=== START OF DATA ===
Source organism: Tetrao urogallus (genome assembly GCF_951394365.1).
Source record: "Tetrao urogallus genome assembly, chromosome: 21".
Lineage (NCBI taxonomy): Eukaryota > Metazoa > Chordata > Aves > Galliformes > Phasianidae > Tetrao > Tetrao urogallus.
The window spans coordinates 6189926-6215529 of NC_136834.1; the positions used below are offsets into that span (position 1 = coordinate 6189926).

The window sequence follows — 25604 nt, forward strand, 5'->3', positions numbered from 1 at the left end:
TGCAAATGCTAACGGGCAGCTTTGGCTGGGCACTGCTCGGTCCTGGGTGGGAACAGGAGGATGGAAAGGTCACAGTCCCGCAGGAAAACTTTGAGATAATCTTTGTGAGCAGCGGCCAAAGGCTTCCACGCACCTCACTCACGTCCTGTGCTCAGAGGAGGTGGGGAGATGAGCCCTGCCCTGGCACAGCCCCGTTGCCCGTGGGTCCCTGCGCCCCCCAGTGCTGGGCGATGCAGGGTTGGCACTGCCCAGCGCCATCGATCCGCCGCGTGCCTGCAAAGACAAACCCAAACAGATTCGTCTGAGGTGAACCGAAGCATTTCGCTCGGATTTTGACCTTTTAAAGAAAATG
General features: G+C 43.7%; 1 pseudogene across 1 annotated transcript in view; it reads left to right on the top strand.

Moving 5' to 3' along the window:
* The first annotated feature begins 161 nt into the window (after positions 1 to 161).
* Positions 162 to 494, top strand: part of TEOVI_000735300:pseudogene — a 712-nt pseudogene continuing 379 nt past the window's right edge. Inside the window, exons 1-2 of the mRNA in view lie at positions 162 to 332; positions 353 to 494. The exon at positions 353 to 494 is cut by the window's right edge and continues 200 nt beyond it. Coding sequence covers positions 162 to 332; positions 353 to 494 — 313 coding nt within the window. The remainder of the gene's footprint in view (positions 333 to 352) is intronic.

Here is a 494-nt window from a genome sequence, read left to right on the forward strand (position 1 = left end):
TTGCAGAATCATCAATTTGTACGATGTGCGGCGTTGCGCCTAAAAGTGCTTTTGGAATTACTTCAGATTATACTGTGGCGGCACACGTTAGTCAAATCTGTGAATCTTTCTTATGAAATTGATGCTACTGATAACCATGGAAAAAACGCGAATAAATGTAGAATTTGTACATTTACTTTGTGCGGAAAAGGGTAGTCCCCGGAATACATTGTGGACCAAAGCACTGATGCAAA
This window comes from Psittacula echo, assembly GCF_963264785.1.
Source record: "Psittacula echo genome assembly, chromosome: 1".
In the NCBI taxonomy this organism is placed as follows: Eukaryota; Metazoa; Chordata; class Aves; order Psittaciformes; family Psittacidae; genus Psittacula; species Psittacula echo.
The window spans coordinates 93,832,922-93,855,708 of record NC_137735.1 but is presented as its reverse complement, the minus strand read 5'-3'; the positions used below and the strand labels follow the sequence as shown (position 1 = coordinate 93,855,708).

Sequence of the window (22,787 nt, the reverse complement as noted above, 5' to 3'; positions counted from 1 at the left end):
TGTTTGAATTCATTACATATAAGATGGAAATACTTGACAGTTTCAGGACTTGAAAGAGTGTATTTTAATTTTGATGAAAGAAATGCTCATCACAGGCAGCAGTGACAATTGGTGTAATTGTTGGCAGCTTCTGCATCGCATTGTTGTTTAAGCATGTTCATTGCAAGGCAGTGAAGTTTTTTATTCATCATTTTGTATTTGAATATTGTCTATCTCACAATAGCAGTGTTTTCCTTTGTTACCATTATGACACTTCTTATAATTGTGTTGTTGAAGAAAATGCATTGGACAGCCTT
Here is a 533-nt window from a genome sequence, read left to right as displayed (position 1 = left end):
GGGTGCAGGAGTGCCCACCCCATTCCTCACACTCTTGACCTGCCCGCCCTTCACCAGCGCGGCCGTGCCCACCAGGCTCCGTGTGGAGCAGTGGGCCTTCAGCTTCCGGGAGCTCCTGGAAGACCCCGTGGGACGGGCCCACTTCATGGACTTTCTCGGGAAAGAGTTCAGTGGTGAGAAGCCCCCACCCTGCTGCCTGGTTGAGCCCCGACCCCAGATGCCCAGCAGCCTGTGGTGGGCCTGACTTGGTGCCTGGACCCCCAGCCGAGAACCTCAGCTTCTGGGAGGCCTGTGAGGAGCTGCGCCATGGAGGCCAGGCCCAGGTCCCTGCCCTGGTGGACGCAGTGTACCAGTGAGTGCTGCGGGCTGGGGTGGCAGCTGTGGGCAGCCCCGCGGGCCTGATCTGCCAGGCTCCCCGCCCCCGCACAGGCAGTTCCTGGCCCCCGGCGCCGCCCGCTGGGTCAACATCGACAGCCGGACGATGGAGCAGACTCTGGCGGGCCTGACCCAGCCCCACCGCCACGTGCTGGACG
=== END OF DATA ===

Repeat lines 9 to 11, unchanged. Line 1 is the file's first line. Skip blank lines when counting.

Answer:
* The first annotated feature begins 161 nt into the window (after positions 1 to 161).
* Positions 162 to 494, top strand: part of TEOVI_000735300:pseudogene — a 712-nt pseudogene continuing 379 nt past the window's right edge. Inside the window, exons 1-2 of the mRNA in view lie at positions 162 to 332; positions 353 to 494. The exon at positions 353 to 494 is cut by the window's right edge and continues 200 nt beyond it. Coding sequence covers positions 162 to 332; positions 353 to 494 — 313 coding nt within the window. The remainder of the gene's footprint in view (positions 333 to 352) is intronic.

Here is a 494-nt window from a genome sequence, read left to right on the forward strand (position 1 = left end):